Axitinib (AG-013736), a potent and selective second-generation inhibitor of VEGFR-1, 2, and 3 (25–27), has been evaluated both as a single agent and in combination with other therapies (28–32). In a preclinical model of A2058 melanoma cells, axitinib treatment delayed tumor growth in a dose-dependent manner (27). In addition, axitinib treatment inhibited the development of spontaneous lymphatic and lung metastases in an orthotopically implanted M24met human melanoma model (27). Axitinib has shown single-agent activity in several malignancies characterized by high levels of angiogenesis, including metastatic renal cell carcinoma and advanced thyroid cancer, with ORRs ranging from 30% to 44% (28, 29). Recently, a phase III study evaluating axitinib in comparison to sorafenib in patients with cytokine- or tyrosine kinase inhibitor–refractory renal cell carcinoma (NCT00678392; AXIS trial) showed an improvement in PFS for patients treated with axitinib (33). We investigated the tolerability and efficacy of axitinib in a multicenter, phase II, single-arm study in patients with metastatic melanoma.
Materials and Methods
Patients aged 18 years or older with histologically confirmed metastatic melanoma, who had received no more than one prior systemic therapy for metastatic disease, were eligible for enrollment. Other eligibility criteria included measurable disease based on Response Evaluation Criteria in Solid Tumors (RECIST), adequate major organ function, Eastern Cooperative Oncology Group performance status of 0 or 1, and informed consent.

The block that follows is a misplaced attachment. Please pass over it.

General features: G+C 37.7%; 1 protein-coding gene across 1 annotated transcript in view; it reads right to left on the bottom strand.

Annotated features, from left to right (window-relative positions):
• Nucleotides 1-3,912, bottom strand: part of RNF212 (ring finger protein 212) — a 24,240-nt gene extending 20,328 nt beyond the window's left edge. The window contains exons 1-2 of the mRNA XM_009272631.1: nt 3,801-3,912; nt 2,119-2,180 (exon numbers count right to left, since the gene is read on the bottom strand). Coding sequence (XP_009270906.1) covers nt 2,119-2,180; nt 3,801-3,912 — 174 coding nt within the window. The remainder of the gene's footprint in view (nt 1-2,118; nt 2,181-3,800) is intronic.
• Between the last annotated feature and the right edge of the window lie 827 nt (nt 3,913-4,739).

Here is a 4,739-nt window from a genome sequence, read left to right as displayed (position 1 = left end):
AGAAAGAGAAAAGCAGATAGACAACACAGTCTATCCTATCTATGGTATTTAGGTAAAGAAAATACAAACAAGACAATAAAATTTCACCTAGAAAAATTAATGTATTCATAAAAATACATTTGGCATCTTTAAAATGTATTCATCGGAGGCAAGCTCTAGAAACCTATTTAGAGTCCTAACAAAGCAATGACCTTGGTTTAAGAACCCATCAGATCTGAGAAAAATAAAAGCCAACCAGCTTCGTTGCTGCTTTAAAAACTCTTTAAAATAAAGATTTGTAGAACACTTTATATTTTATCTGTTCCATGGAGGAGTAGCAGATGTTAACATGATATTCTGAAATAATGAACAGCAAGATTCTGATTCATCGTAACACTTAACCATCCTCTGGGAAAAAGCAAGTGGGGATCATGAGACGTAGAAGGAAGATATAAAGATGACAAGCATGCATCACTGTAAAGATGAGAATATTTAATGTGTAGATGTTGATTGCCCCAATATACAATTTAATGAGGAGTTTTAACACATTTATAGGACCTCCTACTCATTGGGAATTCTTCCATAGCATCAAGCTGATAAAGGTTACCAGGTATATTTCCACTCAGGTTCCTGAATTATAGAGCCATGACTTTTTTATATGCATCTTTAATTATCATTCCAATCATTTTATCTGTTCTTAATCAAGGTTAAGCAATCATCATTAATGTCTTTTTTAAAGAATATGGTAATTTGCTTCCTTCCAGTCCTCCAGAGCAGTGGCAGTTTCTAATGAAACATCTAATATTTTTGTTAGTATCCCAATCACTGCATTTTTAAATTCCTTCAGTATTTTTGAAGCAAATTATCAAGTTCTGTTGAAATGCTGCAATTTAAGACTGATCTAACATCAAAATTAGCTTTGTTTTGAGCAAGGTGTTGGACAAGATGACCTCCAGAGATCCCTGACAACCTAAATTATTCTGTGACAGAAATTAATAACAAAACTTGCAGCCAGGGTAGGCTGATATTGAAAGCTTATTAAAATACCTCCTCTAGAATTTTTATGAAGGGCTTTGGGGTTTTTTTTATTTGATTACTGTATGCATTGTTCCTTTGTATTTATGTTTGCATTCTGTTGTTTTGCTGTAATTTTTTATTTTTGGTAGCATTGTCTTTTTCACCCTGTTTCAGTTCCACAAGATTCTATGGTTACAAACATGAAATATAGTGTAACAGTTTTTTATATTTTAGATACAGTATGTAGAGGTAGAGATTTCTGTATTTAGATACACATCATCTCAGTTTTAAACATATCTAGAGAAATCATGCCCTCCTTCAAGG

Patients were excluded if they met any of the following criteria: previous treatment with antiangiogenic agents; preexisting uncontrolled hypertension, that is, systolic blood pressure above 140 mm Hg and diastolic blood pressure (dBP) above 90 mm Hg; active seizure disorder or evidence of brain metastases; major surgical procedure or radiation therapy within 4 weeks of treatment.
This study was a multicenter, open-label, phase II trial of the clinical activity, safety, and tolerability of axitinib in patients with metastatic melanoma. The primary endpoint was ORR, defined as the proportion of patients experiencing CRs or partial responses (PR), based on RECIST. Secondary endpoints included safety, PFS, duration of response, and OS. The relationships between clinical response, axitinib pharmacokinetics, and plasma-soluble proteins were also examined.
This study was approved by the Institutional Review Board of each participating center and was carried out in accordance with the International Conference on Harmonization Good Clinical Practice guidelines protocol, as well as applicable local laws and regulatory requirements. Written informed consent was obtained prior to patients entering the study. The study is registered at ClinicalTrials.gov (NCT00094107).